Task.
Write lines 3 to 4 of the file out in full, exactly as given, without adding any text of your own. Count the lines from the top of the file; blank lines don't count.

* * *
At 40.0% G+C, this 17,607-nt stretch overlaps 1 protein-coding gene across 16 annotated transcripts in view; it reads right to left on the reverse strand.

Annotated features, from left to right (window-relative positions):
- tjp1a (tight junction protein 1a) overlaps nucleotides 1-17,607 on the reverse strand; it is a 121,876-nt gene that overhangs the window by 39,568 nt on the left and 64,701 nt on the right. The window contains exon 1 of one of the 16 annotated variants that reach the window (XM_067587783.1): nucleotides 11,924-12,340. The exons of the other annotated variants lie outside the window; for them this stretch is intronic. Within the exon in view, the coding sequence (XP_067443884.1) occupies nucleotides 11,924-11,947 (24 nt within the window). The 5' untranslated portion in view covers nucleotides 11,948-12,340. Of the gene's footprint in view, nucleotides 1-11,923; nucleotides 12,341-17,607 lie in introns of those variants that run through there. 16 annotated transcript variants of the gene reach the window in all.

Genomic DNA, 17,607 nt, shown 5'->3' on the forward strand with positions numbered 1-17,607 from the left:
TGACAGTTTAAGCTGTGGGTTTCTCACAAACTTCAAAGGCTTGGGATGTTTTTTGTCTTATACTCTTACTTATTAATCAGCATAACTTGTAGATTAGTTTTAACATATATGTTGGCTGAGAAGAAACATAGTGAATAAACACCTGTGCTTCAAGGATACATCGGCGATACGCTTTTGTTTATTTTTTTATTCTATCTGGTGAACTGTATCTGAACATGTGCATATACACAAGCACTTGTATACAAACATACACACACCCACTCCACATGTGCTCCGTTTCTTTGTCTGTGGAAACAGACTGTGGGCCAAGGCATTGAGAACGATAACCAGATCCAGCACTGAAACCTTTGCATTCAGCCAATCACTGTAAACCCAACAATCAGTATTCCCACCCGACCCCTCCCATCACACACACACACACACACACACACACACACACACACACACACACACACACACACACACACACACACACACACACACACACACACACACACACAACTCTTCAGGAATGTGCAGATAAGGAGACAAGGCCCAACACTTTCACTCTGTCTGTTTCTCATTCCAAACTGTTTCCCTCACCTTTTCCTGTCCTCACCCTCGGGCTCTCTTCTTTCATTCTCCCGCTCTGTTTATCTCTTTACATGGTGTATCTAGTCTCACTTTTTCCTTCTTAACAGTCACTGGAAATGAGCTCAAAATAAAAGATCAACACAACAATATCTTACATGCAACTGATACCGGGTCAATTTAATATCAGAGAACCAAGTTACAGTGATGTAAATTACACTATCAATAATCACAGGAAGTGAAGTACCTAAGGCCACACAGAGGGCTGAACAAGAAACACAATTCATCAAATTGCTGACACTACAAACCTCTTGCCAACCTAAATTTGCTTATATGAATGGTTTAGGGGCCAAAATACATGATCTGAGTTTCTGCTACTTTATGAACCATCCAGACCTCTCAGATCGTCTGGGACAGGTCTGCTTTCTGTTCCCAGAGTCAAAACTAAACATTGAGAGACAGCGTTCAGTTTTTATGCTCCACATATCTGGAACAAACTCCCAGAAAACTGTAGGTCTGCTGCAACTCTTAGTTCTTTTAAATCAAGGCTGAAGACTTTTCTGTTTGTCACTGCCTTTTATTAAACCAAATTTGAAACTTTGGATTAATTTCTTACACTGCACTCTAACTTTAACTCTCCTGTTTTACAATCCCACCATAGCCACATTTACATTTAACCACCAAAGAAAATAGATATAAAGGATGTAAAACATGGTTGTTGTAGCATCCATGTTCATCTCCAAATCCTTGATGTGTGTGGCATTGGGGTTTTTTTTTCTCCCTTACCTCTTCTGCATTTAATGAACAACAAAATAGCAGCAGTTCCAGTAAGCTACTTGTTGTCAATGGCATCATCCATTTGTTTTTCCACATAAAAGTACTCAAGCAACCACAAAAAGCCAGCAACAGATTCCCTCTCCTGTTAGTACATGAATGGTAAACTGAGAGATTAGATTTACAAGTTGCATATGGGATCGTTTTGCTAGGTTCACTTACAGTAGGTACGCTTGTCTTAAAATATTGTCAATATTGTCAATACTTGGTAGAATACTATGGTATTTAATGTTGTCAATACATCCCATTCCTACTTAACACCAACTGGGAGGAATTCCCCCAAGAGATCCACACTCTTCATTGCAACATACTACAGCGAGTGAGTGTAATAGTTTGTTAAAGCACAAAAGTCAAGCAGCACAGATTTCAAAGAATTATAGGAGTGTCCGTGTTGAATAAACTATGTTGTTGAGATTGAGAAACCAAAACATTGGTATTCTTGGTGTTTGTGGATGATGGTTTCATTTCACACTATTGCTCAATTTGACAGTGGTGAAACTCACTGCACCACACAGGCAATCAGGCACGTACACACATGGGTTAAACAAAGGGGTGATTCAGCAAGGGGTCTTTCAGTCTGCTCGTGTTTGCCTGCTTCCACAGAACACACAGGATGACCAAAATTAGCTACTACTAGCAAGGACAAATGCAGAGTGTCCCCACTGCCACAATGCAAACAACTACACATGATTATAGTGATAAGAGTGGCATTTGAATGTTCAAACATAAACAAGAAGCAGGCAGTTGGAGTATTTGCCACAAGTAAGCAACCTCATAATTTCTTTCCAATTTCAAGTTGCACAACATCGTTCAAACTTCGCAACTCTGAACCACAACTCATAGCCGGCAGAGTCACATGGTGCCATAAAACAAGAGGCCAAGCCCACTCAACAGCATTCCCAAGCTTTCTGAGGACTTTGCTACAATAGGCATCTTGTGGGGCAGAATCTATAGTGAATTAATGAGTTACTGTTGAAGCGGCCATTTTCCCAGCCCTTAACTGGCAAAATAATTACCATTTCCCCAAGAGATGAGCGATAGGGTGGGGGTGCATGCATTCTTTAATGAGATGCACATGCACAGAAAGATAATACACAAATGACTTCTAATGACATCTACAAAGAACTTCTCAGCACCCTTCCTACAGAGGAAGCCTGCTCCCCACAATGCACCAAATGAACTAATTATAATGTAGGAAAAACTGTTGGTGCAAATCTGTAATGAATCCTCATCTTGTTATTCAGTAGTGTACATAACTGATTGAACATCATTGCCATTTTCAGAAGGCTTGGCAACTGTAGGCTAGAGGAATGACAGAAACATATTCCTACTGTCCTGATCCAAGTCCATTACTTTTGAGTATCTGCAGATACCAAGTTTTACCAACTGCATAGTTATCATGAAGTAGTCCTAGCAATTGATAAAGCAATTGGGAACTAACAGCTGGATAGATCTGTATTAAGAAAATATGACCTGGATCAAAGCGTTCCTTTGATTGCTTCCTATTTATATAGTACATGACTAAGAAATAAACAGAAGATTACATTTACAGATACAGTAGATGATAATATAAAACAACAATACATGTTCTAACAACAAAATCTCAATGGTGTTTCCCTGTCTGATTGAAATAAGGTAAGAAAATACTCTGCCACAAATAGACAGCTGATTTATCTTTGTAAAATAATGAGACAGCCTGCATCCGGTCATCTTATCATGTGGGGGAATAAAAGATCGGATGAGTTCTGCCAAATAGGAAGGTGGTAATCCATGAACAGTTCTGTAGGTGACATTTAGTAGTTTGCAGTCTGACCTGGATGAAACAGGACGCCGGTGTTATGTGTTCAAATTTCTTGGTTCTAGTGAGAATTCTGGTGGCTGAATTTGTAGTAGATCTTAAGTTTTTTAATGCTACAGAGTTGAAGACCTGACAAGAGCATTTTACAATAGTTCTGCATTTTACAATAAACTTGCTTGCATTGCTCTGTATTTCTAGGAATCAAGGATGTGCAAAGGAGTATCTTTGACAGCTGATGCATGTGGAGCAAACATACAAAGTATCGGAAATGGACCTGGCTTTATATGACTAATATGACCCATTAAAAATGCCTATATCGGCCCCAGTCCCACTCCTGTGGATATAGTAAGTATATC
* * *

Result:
- tjp1a (tight junction protein 1a) overlaps nucleotides 1-17,607 on the reverse strand; it is a 121,876-nt gene that overhangs the window by 39,568 nt on the left and 64,701 nt on the right. The window contains exon 1 of one of the 16 annotated variants that reach the window (XM_067587783.1): nucleotides 11,924-12,340. The exons of the other annotated variants lie outside the window; for them this stretch is intronic. Within the exon in view, the coding sequence (XP_067443884.1) occupies nucleotides 11,924-11,947 (24 nt within the window). The 5' untranslated portion in view covers nucleotides 11,948-12,340. Of the gene's footprint in view, nucleotides 1-11,923; nucleotides 12,341-17,607 lie in introns of those variants that run through there. 16 annotated transcript variants of the gene reach the window in all.

Genomic DNA, 17,607 nt, shown 5'->3' on the forward strand with positions numbered 1-17,607 from the left: